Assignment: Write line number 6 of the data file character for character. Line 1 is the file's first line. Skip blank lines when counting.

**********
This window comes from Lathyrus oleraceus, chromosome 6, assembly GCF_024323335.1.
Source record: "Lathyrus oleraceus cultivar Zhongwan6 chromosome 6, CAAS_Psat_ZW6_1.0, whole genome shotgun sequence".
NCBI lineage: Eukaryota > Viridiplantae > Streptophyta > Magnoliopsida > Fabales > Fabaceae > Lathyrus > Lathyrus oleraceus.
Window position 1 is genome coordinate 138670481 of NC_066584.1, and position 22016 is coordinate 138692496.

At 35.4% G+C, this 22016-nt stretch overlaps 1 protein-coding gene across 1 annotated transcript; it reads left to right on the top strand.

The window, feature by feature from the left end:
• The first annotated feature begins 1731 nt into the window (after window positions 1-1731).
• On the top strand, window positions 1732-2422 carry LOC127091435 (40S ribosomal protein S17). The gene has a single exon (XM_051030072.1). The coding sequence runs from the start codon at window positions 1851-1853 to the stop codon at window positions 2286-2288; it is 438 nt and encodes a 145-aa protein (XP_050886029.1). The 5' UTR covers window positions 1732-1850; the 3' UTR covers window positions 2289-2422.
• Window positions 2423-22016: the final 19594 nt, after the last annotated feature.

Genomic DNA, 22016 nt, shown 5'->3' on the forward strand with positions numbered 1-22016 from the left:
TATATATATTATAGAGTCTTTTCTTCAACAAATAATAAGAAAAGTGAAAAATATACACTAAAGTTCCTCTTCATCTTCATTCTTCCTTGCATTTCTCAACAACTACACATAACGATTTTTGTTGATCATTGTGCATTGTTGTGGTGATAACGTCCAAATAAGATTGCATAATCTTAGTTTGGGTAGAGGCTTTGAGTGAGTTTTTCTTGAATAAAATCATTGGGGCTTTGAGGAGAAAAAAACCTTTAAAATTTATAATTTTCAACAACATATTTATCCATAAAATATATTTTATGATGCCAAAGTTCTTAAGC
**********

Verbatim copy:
The window, feature by feature from the left end: